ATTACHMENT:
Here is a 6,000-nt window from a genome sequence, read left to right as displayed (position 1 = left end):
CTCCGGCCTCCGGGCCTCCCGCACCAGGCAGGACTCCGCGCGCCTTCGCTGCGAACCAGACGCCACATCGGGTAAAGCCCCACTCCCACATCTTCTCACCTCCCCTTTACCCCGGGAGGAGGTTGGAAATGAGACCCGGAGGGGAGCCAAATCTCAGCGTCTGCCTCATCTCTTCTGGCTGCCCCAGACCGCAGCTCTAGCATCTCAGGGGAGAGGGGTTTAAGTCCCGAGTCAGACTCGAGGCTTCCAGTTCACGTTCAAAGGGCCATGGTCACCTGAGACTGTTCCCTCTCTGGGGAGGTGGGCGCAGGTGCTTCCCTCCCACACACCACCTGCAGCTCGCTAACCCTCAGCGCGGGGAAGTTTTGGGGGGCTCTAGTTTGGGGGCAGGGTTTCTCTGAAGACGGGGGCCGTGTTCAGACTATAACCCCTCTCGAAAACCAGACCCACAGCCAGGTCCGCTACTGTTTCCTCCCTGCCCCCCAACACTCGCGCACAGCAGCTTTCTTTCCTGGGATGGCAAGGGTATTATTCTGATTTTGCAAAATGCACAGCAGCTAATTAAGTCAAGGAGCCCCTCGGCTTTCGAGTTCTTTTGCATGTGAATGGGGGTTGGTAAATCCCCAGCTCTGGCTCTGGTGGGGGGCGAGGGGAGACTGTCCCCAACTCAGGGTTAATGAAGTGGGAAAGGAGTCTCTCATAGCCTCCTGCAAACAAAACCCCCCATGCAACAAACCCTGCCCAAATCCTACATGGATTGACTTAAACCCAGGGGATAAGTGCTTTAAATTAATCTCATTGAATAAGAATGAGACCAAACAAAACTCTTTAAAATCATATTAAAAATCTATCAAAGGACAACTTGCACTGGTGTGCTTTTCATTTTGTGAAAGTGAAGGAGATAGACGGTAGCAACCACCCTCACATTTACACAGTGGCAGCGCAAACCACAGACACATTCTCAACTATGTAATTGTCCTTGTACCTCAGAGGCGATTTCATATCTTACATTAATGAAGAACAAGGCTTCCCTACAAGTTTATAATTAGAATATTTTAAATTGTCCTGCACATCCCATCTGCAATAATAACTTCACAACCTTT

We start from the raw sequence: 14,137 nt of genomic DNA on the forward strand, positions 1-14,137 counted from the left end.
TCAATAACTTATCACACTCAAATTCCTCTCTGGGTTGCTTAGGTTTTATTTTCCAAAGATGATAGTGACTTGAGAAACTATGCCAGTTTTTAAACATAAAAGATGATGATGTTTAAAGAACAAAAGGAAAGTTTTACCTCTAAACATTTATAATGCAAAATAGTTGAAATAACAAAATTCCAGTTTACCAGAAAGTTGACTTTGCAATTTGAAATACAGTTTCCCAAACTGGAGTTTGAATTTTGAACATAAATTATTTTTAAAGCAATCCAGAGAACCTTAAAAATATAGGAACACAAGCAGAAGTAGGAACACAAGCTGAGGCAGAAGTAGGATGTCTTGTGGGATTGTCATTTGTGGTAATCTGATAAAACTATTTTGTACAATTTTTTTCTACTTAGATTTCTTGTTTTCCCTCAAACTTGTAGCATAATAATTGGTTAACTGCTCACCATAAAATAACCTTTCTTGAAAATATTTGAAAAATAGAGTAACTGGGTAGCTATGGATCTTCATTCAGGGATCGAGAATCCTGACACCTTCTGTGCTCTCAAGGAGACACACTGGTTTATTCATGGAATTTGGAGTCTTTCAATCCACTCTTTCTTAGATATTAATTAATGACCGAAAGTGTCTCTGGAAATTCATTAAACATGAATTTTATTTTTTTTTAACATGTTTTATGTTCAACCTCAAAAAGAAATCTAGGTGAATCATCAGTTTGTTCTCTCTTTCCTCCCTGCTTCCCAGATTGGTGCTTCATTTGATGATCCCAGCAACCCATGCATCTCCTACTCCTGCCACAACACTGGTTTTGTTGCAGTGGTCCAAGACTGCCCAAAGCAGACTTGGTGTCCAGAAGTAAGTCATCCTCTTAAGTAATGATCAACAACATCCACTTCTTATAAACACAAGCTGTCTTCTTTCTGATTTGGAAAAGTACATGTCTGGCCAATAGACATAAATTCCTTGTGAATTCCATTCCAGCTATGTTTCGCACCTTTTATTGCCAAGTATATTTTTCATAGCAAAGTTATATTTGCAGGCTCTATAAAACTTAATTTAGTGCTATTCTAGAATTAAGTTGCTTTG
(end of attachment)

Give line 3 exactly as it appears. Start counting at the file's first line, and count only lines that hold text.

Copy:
We start from the raw sequence: 14,137 nt of genomic DNA on the forward strand, positions 1-14,137 counted from the left end.